Musée d’Art de Nantes Wins Two Awards in Two Weeks!

9 May 2018

The refurbished and extended Musée d’Art de Nantes has won two awards in the space of two weeks!

Last week, Max Fordham's Light + Air group won the award for Daylight Project of the Year at the Lighting Design Awards.

And this week, Musée d’Art de Nantes was awarded a RIBA Award for International Excellence, which means it is also now in the running for the RIBA International Prize. More information can be found on RIBA's awards website.


About Musée d’Art de Nantes:

The major renovation and extension of the 19th century Palais des Beaux-Arts created more than 17,000m2 of floor space - including a new building dedicated to contemporary art - to display the Museum's impressive collection and host prestigious exhibitions.

Working with Stanton Williams Architects, Max Fordham provided M&E engineering services, as well as sustainability consultancy to achieve an internal environment that is suitable for visitors and art conservation, with minimal energy use. We also designed both gallery and architectural lighting schemes across the site, and acoustic design to manage sound without impacting the design intent of the architect. 

One of the principal aims of the renovation was to improve the gallery environment, both for visitors and the conservation of art. We did this by adding air conditioning, controlling daylight levels, and reducing noise levels. We met and exceeded the brief for the energy and environmental performance of the project, assessed against the French HQE system which is analogous to BREEAM in the UK.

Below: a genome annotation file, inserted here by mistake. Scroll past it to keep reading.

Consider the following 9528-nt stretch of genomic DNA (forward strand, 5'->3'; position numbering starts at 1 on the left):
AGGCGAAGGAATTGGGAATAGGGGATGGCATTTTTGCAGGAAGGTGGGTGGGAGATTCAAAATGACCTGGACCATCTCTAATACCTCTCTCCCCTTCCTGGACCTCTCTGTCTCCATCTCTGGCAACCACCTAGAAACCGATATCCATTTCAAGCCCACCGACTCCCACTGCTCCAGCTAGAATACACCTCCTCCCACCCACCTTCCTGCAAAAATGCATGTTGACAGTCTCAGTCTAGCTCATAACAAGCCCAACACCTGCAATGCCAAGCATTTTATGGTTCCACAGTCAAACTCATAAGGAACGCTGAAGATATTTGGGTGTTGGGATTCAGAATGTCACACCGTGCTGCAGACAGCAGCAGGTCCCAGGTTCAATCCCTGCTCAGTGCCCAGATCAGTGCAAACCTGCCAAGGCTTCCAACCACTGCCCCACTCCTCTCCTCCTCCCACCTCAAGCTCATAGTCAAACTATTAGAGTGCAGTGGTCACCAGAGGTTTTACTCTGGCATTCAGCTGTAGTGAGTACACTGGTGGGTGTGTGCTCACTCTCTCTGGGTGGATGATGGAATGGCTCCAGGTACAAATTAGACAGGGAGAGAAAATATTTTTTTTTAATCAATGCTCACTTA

About the lighting design:

The different lit character of the spaces helps define the journey through the museum. Spaces displaying older parts of the collection, for example oil paintings, are treated with warm light focused onto the canvases to help lift the colours, whereas contemporary works are positioned in bright ambient spaces which have a more subtle style of emphasis.

The old lighting used in the Palais galleries has been replaced with complex layers of superimposed glass, stretched fabric and controllable blinds, resulting in a ‘passing cloud’ effect. The quantity of natural light is controlled but with a soft touch: on especially bright days, blinds start to close to preserve the artworks, but levels are usually allowed to vary in order to embrace the changeability of sun and skylight both in tone and intensity. Glass of varying transmission is used above the galleries and for different orientations, to make the light more consistent and avoid overheating. Between galleries and external glazing, perforate blinds and diffusing membranes help manage brightness and even-out the light.

Most of the main lighting pieces were bespoke designed for Nantes.

New building services are discretely and sensitively incorporated into the refurbishment and extension of the scheduled monument. (c) Hufton + Crow

Controlled natural lighting to the existing galleries is provided through rooflights, reducing electric lighting energy consumption. On especially bright days, blinds close to preserve the artworks, but levels are allowed to vary in order to embrace the changeability of sun and skylight both in tone and intensity. (c) Hufton + Crow

Daylight is filtered down into the gallery spaces and subtly links with the supporting electric lights. This innovative approach reduces electrical energy demand and helps make the the building feel connected to the outside. (c) Hufton + Crow

The Lighting Design Award being presented to Nick Cramp (Head of Max Fordham Light + Air group), Hazel Selby (Lighting Consultant at Max Fordham) and Anne Fehrenbach (Architect at Stanton Williams)

Featured Project

Musée d'Arts de Nantes